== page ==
On July 14th, 1916, 2nd Lieutenant Lumley of the Royal Flying Corps graduated from Central Flying School Upavon. He was twenty-five years old. The aircraft he piloted that summer day on his inaugural graduate flight crashed on Salisbury Plain. The Crash Cards tell us simply that his plane suffered mechanical failure. Lumley survived. His leather flying gear protected his head and torso but his face was burned beyond recognition.
The severity of Lumley's burns qualified him for transfer to the facial injuries unit at Queen Mary's Hospital Sidcup under the care of Surgeon Sir Harold Gillies. Eighteen months after his accident, Lumley underwent one of Gillies' most ambitious surgeries. What remained of Henry's face was removed and replaced with a large skin graft from his chest. The surgery appeared to be a success, but less than a month after surgery, Lumley's body rejected the graft, and he died of heart failure on March 11th, 1918.
Henry was one of a surprisingly small number of men who died as a result of the facial reconstructive surgery performed by Gillies and his surgical team. The majority of the more than 5,000 men injured in the First World War who passed through Gillies' hands regained function and degrees of aesthetic resemblance to their selves prior to injury on the battlefields of Europe.
While I was making implants for patients with facial bone injuries as Artist in Residence (2000-04) in the Department of Oral & Maxillofacial Surgery at Guy's Hospital London, my curiosity was sparked about the origins of reconstructive surgery. A vague recollection of a short film of First World War servicemen being fitted with facial prosthetics to disguise losses to their faces led me to the Gillies Archive at Queen Mary's Hospital Sidcup. A meeting with the archive curator Dr Andrew Bamji set my course for the next four years. I felt compelled to bring the stories of some of the servicemen who underwent Gillies' extraordinary surgery to as wide an audience as possible. And so 'Project Facade' was born.
Having originally trained in ceramics, the themes of my work and the materials I use now varies widely. Over the past fifteen years the use of appropriate materials to the subject has become paramount and the communication of ideas and the telling of stories is at the core of my practice.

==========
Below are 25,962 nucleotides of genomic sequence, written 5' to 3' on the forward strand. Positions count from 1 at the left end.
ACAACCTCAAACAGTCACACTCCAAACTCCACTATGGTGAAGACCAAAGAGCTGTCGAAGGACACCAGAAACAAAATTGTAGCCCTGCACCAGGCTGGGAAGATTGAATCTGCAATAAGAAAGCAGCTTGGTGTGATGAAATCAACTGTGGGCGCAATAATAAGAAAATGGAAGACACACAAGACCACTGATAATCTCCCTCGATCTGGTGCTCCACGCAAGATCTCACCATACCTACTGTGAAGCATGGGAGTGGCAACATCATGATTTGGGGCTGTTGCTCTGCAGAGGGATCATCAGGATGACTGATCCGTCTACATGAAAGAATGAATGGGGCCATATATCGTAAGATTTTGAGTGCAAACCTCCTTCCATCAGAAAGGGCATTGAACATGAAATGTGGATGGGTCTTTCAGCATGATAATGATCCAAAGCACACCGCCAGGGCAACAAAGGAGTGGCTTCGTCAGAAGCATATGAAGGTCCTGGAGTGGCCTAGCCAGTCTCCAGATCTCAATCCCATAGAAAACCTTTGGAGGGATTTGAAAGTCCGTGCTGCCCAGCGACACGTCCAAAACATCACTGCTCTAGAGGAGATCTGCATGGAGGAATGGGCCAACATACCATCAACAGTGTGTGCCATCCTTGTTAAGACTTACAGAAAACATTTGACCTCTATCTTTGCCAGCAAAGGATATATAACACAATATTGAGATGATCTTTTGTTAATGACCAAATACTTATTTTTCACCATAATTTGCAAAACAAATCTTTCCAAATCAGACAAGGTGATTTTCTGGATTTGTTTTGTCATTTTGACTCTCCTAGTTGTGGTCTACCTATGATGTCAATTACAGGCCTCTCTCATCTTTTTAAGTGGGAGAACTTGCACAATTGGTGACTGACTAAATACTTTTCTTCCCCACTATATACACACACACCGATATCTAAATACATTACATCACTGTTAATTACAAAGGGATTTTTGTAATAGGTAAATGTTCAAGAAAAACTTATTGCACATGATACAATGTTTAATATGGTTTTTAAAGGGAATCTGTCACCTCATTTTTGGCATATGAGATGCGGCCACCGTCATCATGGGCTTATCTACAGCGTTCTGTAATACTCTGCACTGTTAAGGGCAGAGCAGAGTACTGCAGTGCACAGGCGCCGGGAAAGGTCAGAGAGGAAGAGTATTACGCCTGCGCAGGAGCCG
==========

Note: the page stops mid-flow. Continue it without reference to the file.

Responding artistically to the medical records of Gillies' patients, my primary aim is to describe in simple, visual terms how Gillies moved skin from one part of the body onto the face to reconstruct missing noses, ears, eyes and jaws. This isn't about replication of injury, more about the communication of repair.
To represent skin I use the fabric of military uniforms similar to those worn by the men when they were injured. It is the most logical method of communicating the surgery. Whereas the uniform is a record of the wearer's military service, I embellish it with the physical consequences of the action the men saw. But the more I investigate the stories of the patients, the more the 'surgical explanation' has become secondary to the personal narratives.
As an artist, my initial draw to the archive material was on a visual level. Each serviceman's record contained handwritten notes, pen and ink pre-operative sketches and X-rays. Gillies was a great recorder of the work performed at the plastic surgery unit. Most notable were the sequential photographs of the patients' progress through multiple surgeries. Gillies pioneered the use of photography to document medical treatment and to augment the patient records.
My work moved direction when I read the handwritten notes describing the extreme efforts made by Gillies and his team to rebuild the men's faces. Among the medical terminology I would find the occasional emotive phrase or comment. These seemingly insignificant comments inspired me to shift the project from one which explains the surgery patients underwent, to the stories of who the patients were, how and where they were injured, and how they lived the rest of their lives. …